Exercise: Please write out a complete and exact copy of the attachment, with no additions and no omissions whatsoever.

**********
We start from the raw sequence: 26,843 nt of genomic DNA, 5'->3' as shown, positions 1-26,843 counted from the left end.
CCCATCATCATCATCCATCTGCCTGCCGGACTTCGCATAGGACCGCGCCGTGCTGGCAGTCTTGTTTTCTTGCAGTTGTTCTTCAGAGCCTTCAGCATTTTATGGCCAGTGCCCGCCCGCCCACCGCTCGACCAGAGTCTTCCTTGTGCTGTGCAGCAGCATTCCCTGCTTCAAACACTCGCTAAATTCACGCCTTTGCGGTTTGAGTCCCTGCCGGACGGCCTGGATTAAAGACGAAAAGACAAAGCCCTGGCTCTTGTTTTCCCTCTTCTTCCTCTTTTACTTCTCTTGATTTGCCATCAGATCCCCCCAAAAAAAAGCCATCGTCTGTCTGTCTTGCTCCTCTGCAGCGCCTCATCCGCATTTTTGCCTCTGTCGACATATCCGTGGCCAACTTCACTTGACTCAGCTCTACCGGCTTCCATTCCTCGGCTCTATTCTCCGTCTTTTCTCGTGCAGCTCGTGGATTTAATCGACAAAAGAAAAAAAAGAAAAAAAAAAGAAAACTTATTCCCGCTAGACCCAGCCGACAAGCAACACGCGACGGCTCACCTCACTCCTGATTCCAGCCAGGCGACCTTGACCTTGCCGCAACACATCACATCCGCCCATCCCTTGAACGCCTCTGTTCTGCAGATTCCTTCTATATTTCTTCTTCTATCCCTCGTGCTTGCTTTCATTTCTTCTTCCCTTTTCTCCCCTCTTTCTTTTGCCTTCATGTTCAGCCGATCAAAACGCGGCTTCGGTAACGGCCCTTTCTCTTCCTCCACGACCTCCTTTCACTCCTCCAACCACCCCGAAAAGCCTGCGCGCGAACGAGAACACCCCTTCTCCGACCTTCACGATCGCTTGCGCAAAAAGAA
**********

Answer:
We start from the raw sequence: 26,843 nt of genomic DNA, 5'->3' as shown, positions 1-26,843 counted from the left end.
CCCATCATCATCATCCATCTGCCTGCCGGACTTCGCATAGGACCGCGCCGTGCTGGCAGTCTTGTTTTCTTGCAGTTGTTCTTCAGAGCCTTCAGCATTTTATGGCCAGTGCCCGCCCGCCCACCGCTCGACCAGAGTCTTCCTTGTGCTGTGCAGCAGCATTCCCTGCTTCAAACACTCGCTAAATTCACGCCTTTGCGGTTTGAGTCCCTGCCGGACGGCCTGGATTAAAGACGAAAAGACAAAGCCCTGGCTCTTGTTTTCCCTCTTCTTCCTCTTTTACTTCTCTTGATTTGCCATCAGATCCCCCCAAAAAAAAGCCATCGTCTGTCTGTCTTGCTCCTCTGCAGCGCCTCATCCGCATTTTTGCCTCTGTCGACATATCCGTGGCCAACTTCACTTGACTCAGCTCTACCGGCTTCCATTCCTCGGCTCTATTCTCCGTCTTTTCTCGTGCAGCTCGTGGATTTAATCGACAAAAGAAAAAAAAGAAAAAAAAAAGAAAACTTATTCCCGCTAGACCCAGCCGACAAGCAACACGCGACGGCTCACCTCACTCCTGATTCCAGCCAGGCGACCTTGACCTTGCCGCAACACATCACATCCGCCCATCCCTTGAACGCCTCTGTTCTGCAGATTCCTTCTATATTTCTTCTTCTATCCCTCGTGCTTGCTTTCATTTCTTCTTCCCTTTTCTCCCCTCTTTCTTTTGCCTTCATGTTCAGCCGATCAAAACGCGGCTTCGGTAACGGCCCTTTCTCTTCCTCCACGACCTCCTTTCACTCCTCCAACCACCCCGAAAAGCCTGCGCGCGAACGAGAACACCCCTTCTCCGACCTTCACGATCGCTTGCGCAAAAAGAA